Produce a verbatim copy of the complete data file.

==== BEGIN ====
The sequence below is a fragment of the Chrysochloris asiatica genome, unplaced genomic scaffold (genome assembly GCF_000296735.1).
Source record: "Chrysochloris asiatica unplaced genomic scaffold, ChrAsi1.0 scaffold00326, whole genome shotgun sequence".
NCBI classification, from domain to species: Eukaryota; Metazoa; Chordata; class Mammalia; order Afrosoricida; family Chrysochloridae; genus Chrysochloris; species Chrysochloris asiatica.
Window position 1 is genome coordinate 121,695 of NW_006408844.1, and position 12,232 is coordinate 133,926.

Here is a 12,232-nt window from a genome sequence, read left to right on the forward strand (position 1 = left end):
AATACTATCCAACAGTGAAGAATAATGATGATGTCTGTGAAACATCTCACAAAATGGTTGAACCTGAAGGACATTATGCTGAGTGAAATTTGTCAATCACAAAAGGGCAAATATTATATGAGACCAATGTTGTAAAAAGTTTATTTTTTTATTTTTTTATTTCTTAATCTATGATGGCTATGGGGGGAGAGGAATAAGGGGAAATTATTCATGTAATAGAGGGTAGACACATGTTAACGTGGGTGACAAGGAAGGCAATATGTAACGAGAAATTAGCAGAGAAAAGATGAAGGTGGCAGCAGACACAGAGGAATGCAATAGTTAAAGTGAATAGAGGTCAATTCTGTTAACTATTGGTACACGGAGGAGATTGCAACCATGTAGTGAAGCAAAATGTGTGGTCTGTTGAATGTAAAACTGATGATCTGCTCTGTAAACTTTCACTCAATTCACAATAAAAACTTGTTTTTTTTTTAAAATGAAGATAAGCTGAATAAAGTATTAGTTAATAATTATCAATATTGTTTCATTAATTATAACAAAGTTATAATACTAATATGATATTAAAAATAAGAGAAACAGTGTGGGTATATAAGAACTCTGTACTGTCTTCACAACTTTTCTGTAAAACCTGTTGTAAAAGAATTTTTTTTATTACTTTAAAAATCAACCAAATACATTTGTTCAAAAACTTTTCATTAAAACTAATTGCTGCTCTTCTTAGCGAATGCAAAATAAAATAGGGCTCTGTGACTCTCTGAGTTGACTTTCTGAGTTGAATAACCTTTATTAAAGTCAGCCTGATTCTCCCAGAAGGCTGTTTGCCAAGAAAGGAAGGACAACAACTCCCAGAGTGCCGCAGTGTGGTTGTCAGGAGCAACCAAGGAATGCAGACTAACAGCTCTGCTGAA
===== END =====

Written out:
The sequence below is a fragment of the Chrysochloris asiatica genome, unplaced genomic scaffold (genome assembly GCF_000296735.1).
Source record: "Chrysochloris asiatica unplaced genomic scaffold, ChrAsi1.0 scaffold00326, whole genome shotgun sequence".
NCBI classification, from domain to species: Eukaryota; Metazoa; Chordata; class Mammalia; order Afrosoricida; family Chrysochloridae; genus Chrysochloris; species Chrysochloris asiatica.
Window position 1 is genome coordinate 121,695 of NW_006408844.1, and position 12,232 is coordinate 133,926.

Here is a 12,232-nt window from a genome sequence, read left to right on the forward strand (position 1 = left end):
AATACTATCCAACAGTGAAGAATAATGATGATGTCTGTGAAACATCTCACAAAATGGTTGAACCTGAAGGACATTATGCTGAGTGAAATTTGTCAATCACAAAAGGGCAAATATTATATGAGACCAATGTTGTAAAAAGTTTATTTTTTTATTTTTTTATTTCTTAATCTATGATGGCTATGGGGGGAGAGGAATAAGGGGAAATTATTCATGTAATAGAGGGTAGACACATGTTAACGTGGGTGACAAGGAAGGCAATATGTAACGAGAAATTAGCAGAGAAAAGATGAAGGTGGCAGCAGACACAGAGGAATGCAATAGTTAAAGTGAATAGAGGTCAATTCTGTTAACTATTGGTACACGGAGGAGATTGCAACCATGTAGTGAAGCAAAATGTGTGGTCTGTTGAATGTAAAACTGATGATCTGCTCTGTAAACTTTCACTCAATTCACAATAAAAACTTGTTTTTTTTTTAAAATGAAGATAAGCTGAATAAAGTATTAGTTAATAATTATCAATATTGTTTCATTAATTATAACAAAGTTATAATACTAATATGATATTAAAAATAAGAGAAACAGTGTGGGTATATAAGAACTCTGTACTGTCTTCACAACTTTTCTGTAAAACCTGTTGTAAAAGAATTTTTTTTATTACTTTAAAAATCAACCAAATACATTTGTTCAAAAACTTTTCATTAAAACTAATTGCTGCTCTTCTTAGCGAATGCAAAATAAAATAGGGCTCTGTGACTCTCTGAGTTGACTTTCTGAGTTGAATAACCTTTATTAAAGTCAGCCTGATTCTCCCAGAAGGCTGTTTGCCAAGAAAGGAAGGACAACAACTCCCAGAGTGCCGCAGTGTGGTTGTCAGGAGCAACCAAGGAATGCAGACTAACAGCTCTGCTGAA